These have truly been 4 of the most interesting days I have ever experienced.
Amy and I are on a plane headed east, home, away from Sin City and the conference known as TAM. This year’s theme was Tam 9 from Outer Space, and when I get home, I intend to watch the movie Plan 9 from Outer Space, since there were a great many references made to it during the 4 days of the meeting.
TAM stands for The Amazing Meeting, and it is put on annually by the James Randi Educational Foundation. Here’s James Randi:
He is a magician and illusionist who has spend his lifetime exposing scams, hoaxes, and supernatural phenomena. His foundation is a non-profit whose mission is to: “promote critical thinking by reaching out to the public and media with reliable information about paranormal and supernatural ideas so widespread in our society today.” This annual meeting is a gathering of scientists, and experts in their fields, who seek to replace bad science, misinformation, incorrect conventional wisdom, and public misperception. This foundation has had a standing offer for years of $1,000,000 to anyone who can offer any proof of ANY supernatural event or ability, including any religion, magician, mind-reader, or psychic. It hasn’t yet been won.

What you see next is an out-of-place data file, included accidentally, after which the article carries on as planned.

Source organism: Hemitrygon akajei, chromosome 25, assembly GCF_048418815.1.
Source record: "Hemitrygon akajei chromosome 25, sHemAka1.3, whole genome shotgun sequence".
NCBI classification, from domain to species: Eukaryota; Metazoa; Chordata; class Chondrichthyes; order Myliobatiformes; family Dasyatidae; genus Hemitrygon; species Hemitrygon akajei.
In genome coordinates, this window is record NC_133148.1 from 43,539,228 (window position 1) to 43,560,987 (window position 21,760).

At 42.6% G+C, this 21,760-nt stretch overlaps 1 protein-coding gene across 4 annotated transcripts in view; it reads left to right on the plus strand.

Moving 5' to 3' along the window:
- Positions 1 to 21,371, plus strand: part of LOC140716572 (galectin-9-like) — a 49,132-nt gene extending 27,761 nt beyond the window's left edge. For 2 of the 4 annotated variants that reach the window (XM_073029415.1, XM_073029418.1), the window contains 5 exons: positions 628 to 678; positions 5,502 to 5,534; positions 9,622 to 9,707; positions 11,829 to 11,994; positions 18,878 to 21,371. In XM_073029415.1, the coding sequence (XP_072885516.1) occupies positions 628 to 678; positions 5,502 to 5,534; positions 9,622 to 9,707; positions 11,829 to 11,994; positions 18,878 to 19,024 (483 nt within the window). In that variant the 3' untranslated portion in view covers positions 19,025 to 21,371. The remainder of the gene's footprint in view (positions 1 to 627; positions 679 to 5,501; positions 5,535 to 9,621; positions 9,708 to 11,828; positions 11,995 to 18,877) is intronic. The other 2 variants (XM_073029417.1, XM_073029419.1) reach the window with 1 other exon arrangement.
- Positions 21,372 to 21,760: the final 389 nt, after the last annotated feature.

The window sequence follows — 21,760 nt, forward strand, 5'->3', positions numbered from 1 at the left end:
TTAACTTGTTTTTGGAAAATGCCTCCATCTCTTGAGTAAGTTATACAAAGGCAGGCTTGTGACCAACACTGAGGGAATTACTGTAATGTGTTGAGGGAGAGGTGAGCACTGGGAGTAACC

A discussion of the weekend is not complete without first explaining the word Skepticism. I’m sure we all know what the definition of the word is. We say we are skeptical of something when we mean that we doubt or are uncertain or not convinced. We may say we are skeptical of another’s conclusion. Skepticism on the part of those individuals who refer to themselves as Skeptics, is an attitude, or an approach to life. It is a method used to ascertain the validity of certain arguments. It is a relentless process applied to every aspect of our lives, using the scientific method of hypothesis and disproof to reach conclusions. It involves critical thinking, tools of science, evidence, and an investigative spirit.
There are times when we are presented with information that a certain product or treatment or procedure will work this or that wonder. Skepticism is what keeps our money in our pockets and out of the hands of the folks making these claims. Skepticism is what keeps us healthy. Skepticism allows us to see the world as it really is, not as we wish it was, so that we can more effectively deal with our limits and our abilities.
The conference was a mix, as are most conventions like this, of workshops, socializing, whole group gatherings, and did I mention socializing?
I don’t know the most effective manner of presenting on this blog exactly what TAM was. In my mind it’s all a spastic jumble of wonderful speakers, engaging debate, delightful new friendships, and stimulating challenges. The meeting began on a Thursday morning, and ended on a Sunday night, and Amy and I attempted to attend every single moment of content that we could.